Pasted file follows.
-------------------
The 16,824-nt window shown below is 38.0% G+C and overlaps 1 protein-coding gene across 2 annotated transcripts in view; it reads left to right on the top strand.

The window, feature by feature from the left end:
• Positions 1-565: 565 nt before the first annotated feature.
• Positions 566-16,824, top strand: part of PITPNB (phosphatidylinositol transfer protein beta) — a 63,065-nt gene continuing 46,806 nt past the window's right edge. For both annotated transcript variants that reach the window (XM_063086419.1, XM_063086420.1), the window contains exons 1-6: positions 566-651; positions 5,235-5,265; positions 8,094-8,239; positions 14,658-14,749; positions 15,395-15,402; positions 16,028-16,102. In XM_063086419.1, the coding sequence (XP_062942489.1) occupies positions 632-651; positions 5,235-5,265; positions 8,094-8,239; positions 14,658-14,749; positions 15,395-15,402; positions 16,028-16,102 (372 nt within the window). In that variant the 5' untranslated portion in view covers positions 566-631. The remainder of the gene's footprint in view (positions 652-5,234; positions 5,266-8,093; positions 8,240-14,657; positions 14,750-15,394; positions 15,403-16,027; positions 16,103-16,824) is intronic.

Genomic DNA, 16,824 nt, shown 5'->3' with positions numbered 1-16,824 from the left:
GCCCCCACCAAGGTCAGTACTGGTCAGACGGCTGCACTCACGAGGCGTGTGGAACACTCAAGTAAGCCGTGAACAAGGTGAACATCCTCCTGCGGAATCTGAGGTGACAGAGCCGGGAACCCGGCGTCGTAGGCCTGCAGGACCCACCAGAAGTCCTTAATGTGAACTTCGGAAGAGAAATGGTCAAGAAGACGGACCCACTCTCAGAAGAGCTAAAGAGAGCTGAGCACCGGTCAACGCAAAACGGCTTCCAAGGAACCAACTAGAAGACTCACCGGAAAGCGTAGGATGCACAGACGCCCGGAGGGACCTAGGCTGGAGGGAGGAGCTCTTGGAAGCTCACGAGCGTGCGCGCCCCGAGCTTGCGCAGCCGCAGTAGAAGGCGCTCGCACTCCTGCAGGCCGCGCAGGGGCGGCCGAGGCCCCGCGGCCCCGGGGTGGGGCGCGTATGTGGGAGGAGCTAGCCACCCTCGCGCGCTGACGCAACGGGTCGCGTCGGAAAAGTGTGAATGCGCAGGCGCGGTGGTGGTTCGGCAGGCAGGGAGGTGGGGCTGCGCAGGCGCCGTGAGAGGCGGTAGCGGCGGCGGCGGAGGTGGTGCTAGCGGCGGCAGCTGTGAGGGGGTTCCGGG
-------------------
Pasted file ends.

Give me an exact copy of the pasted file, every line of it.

The 16,824-nt window shown below is 38.0% G+C and overlaps 1 protein-coding gene across 2 annotated transcripts in view; it reads left to right on the top strand.

The window, feature by feature from the left end:
• Positions 1-565: 565 nt before the first annotated feature.
• Positions 566-16,824, top strand: part of PITPNB (phosphatidylinositol transfer protein beta) — a 63,065-nt gene continuing 46,806 nt past the window's right edge. For both annotated transcript variants that reach the window (XM_063086419.1, XM_063086420.1), the window contains exons 1-6: positions 566-651; positions 5,235-5,265; positions 8,094-8,239; positions 14,658-14,749; positions 15,395-15,402; positions 16,028-16,102. In XM_063086419.1, the coding sequence (XP_062942489.1) occupies positions 632-651; positions 5,235-5,265; positions 8,094-8,239; positions 14,658-14,749; positions 15,395-15,402; positions 16,028-16,102 (372 nt within the window). In that variant the 5' untranslated portion in view covers positions 566-631. The remainder of the gene's footprint in view (positions 652-5,234; positions 5,266-8,093; positions 8,240-14,657; positions 14,750-15,394; positions 15,403-16,027; positions 16,103-16,824) is intronic.

Genomic DNA, 16,824 nt, shown 5'->3' with positions numbered 1-16,824 from the left:
GCCCCCACCAAGGTCAGTACTGGTCAGACGGCTGCACTCACGAGGCGTGTGGAACACTCAAGTAAGCCGTGAACAAGGTGAACATCCTCCTGCGGAATCTGAGGTGACAGAGCCGGGAACCCGGCGTCGTAGGCCTGCAGGACCCACCAGAAGTCCTTAATGTGAACTTCGGAAGAGAAATGGTCAAGAAGACGGACCCACTCTCAGAAGAGCTAAAGAGAGCTGAGCACCGGTCAACGCAAAACGGCTTCCAAGGAACCAACTAGAAGACTCACCGGAAAGCGTAGGATGCACAGACGCCCGGAGGGACCTAGGCTGGAGGGAGGAGCTCTTGGAAGCTCACGAGCGTGCGCGCCCCGAGCTTGCGCAGCCGCAGTAGAAGGCGCTCGCACTCCTGCAGGCCGCGCAGGGGCGGCCGAGGCCCCGCGGCCCCGGGGTGGGGCGCGTATGTGGGAGGAGCTAGCCACCCTCGCGCGCTGACGCAACGGGTCGCGTCGGAAAAGTGTGAATGCGCAGGCGCGGTGGTGGTTCGGCAGGCAGGGAGGTGGGGCTGCGCAGGCGCCGTGAGAGGCGGTAGCGGCGGCGGCGGAGGTGGTGCTAGCGGCGGCAGCTGTGAGGGGGTTCCGGG